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Libya Oil Chief Refuses to Exit

FILE: Mustafa Sanalla, chairman of the Libyan state National Oil Corporation (NOC), at an OPEC meeting in Vienna. Taken 7.1.2019

The head of Libya's National Oil Corp (NOC) on Wednesday rejected the prime minister's authority to sack him, raising the prospect of an open struggle for control of the state energy producer.

In a furious televised speech, Mustafa Sanalla said Prime Minister Abdulhamid al-Dbeibah's mandate to govern had expired and warned him not to touch him and NOC.

Deibah issued a decision on Tuesday to install Farhat Bengdara in place of National Oil Corporation chief Mustafga Sanalla at the head of a new NOC board and then set up a committee to manage the transition.

The U.S. Embassy in Libya expressed alarm on Thursday over the struggle for control of Libya's oil corporation, saying that it's monitoring the developments with "deep concern," the embassy tweeted. It further stated that The National Oil Corporation had maintained its political independence and performed well under Sanalla's leadership, in a sign of U.S. support for him.

"The reported replacement of the NOC board may be contested in court but must not become the subject of armed confrontation," the U.S. Embassy added in its statement.

Analysts say the appointment of Bengdara, a central bank governor before 2011 and reputed ally of eastern commander Khalifa Haftar, to run NOC may herald an attempt by Dbeibah to shore up his position in Tripoli.

The power struggle means major decisions such as replacing the NOC board could trigger bitter opposition.

Sanalla had repeatedly argued with Dbeibah's oil minister, Mohamed Oun.

"I am present in the corporation and work continues. All the decisions are invalid and your government has expired," said Sanalla, who was out of the country taking part in Islam's haj pilgrimage when Dbeibah issued the decision to sack him.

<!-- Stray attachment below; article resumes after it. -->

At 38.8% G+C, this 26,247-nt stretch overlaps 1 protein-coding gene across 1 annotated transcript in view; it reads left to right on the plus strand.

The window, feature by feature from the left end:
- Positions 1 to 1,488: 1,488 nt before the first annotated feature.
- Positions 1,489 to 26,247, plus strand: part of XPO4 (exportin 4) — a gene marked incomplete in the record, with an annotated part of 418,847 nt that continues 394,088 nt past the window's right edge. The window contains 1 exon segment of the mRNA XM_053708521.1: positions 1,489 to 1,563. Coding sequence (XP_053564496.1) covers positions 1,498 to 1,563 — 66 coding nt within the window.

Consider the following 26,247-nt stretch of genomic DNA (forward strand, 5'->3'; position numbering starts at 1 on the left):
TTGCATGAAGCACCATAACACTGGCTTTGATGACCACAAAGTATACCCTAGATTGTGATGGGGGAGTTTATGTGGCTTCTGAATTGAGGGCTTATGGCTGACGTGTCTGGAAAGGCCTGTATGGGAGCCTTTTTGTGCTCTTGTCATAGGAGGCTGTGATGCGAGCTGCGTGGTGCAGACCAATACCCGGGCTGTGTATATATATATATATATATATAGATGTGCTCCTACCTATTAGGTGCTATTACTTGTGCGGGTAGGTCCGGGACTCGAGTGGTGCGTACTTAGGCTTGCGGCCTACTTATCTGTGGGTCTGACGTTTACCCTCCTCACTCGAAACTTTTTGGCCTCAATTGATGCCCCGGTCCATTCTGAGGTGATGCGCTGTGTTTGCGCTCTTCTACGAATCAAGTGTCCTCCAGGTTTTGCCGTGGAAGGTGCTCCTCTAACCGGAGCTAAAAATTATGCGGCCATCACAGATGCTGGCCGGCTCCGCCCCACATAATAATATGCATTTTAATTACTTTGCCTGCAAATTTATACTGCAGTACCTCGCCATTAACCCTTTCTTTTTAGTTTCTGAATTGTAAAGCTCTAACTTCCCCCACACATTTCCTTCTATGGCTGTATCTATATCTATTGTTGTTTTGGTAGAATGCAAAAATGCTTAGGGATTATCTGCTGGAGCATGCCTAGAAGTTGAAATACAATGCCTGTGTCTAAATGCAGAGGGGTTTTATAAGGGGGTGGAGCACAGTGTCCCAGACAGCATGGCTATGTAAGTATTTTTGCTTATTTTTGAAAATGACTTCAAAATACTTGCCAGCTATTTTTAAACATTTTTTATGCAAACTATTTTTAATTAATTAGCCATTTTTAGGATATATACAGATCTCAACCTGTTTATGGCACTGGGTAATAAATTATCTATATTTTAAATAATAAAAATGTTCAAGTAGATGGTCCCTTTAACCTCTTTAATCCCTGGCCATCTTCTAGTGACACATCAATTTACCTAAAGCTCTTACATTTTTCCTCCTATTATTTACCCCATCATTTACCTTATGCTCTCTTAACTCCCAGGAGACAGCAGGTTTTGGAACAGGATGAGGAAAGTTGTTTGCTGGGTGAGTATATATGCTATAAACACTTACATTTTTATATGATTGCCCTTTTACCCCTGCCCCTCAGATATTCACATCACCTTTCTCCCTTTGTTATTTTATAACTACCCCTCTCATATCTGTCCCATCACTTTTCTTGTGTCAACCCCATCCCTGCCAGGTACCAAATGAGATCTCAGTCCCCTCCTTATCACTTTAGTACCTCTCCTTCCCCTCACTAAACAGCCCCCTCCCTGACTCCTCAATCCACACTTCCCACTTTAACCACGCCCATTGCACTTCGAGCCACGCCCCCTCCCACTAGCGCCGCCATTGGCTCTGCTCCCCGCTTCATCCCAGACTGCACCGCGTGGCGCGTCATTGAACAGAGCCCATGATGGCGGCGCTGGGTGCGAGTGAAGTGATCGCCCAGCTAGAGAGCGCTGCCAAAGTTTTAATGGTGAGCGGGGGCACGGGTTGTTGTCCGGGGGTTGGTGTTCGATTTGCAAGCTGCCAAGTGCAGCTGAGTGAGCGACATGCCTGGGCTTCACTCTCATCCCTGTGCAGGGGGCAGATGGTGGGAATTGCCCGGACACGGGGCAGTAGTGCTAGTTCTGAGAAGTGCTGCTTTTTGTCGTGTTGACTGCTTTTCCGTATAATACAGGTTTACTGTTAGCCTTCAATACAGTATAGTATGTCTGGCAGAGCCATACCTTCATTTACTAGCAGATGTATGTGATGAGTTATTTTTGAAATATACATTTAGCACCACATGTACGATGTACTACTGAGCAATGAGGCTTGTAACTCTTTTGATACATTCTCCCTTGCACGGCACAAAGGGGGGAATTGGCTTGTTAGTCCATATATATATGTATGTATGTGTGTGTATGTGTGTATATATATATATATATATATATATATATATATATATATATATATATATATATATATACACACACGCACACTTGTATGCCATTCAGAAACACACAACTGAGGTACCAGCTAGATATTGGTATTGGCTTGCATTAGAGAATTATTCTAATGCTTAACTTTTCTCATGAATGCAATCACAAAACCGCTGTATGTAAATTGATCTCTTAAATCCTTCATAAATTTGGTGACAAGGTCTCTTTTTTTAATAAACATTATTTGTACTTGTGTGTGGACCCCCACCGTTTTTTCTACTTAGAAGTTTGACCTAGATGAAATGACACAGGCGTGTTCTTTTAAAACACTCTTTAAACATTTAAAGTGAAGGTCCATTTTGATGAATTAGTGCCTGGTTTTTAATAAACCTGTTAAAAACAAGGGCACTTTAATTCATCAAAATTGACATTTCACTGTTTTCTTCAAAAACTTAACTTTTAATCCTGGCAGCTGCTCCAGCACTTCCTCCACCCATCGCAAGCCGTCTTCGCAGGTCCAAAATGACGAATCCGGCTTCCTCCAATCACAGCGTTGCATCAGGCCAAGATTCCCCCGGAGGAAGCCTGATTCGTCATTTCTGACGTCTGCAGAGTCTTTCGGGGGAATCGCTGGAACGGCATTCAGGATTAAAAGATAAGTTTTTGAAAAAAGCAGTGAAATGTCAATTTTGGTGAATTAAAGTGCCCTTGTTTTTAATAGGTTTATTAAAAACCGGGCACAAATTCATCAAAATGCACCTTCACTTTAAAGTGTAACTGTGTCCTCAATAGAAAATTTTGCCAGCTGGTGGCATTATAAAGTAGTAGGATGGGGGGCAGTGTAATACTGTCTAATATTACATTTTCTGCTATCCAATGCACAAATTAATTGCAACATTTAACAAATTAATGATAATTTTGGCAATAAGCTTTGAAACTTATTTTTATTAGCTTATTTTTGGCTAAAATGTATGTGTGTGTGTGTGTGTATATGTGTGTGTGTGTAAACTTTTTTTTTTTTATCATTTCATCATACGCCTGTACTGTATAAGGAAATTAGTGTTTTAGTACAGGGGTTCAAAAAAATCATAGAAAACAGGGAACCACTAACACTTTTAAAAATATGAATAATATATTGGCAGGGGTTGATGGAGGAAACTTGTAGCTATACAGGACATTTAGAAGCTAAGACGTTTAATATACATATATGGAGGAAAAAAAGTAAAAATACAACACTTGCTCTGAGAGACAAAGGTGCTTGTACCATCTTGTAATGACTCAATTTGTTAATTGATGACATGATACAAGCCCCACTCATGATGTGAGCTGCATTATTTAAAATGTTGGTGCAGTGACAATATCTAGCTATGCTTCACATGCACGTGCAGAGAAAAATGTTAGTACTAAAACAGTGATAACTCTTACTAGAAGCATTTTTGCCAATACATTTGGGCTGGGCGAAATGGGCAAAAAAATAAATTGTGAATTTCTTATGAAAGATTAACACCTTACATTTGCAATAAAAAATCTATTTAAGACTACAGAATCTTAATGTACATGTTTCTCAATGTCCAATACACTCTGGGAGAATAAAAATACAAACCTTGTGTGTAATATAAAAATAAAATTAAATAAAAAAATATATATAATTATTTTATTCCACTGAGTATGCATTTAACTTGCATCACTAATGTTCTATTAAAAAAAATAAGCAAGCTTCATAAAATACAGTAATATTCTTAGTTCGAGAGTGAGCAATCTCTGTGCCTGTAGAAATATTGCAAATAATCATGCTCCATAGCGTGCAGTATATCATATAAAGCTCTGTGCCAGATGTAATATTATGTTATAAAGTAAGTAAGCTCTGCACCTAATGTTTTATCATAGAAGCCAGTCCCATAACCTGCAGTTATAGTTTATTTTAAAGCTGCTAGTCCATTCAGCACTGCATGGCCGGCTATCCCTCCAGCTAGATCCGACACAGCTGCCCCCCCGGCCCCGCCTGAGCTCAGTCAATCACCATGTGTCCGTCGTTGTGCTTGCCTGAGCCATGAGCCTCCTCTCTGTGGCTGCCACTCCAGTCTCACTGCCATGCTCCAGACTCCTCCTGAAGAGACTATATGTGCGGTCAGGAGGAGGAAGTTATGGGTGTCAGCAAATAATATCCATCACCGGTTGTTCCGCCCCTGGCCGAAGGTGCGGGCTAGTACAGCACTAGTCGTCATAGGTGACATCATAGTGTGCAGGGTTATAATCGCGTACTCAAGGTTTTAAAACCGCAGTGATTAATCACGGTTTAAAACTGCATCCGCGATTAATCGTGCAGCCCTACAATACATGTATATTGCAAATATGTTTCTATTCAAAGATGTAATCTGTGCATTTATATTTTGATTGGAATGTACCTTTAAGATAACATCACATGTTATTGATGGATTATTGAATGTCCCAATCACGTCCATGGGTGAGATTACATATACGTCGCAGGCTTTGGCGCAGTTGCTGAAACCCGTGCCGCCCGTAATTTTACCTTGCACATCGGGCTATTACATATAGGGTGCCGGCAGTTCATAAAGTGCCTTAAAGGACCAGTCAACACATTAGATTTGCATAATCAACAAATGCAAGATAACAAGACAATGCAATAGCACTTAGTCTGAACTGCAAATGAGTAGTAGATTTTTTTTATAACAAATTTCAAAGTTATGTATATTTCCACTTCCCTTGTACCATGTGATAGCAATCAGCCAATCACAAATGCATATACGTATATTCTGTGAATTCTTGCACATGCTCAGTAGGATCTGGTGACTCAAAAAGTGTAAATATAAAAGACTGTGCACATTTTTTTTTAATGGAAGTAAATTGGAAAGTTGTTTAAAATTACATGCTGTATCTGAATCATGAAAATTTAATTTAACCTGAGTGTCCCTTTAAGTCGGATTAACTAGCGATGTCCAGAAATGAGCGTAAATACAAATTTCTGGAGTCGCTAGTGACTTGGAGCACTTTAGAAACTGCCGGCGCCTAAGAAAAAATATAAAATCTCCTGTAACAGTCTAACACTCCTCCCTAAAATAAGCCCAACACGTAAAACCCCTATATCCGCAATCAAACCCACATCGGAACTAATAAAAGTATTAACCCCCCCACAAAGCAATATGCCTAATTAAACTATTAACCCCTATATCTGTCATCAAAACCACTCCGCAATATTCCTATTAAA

Sanalla accused the United Arab Emirates, which previously backed eastern forces during the civil war, of being behind a series of Libyan oil blockades and his sacking.

Sanalla, who was appointed in 2014 by a previous Tripoli government, has become a key figure alongside central bank governor Sadiq al-Kabir in maintaining the flow of revenue needed to uphold state services during the conflict.

When Libya split between rival eastern and western administrations from 2014-20 with parallel NOC and central bank branches, United Nations Security Council resolutions ensured oil sales were channelled through the Tripoli-based bodies under Sanalla and Kabir.

This year the eastern-based parliament appointed a new government under Fathi Bashagha to replace Dbeibah, who has refused to cede power and remains in control of government ministries in Tripoli. read more

Dbeibah says his mandate will remain until there is an election.

On Tuesday, NOC also said it was resuming exports from two ports closed by an oil blockade and hoped to restart other shuttered facilities soon.

However, groups involved in the shutdowns, who are aligned with Haftar and demand Dbeibah's removal, said on Wednesday they would not allow production to restart.

A spokesperson for the Government of National Unity, which is headed by Dbeibah, was not immediately available for comment.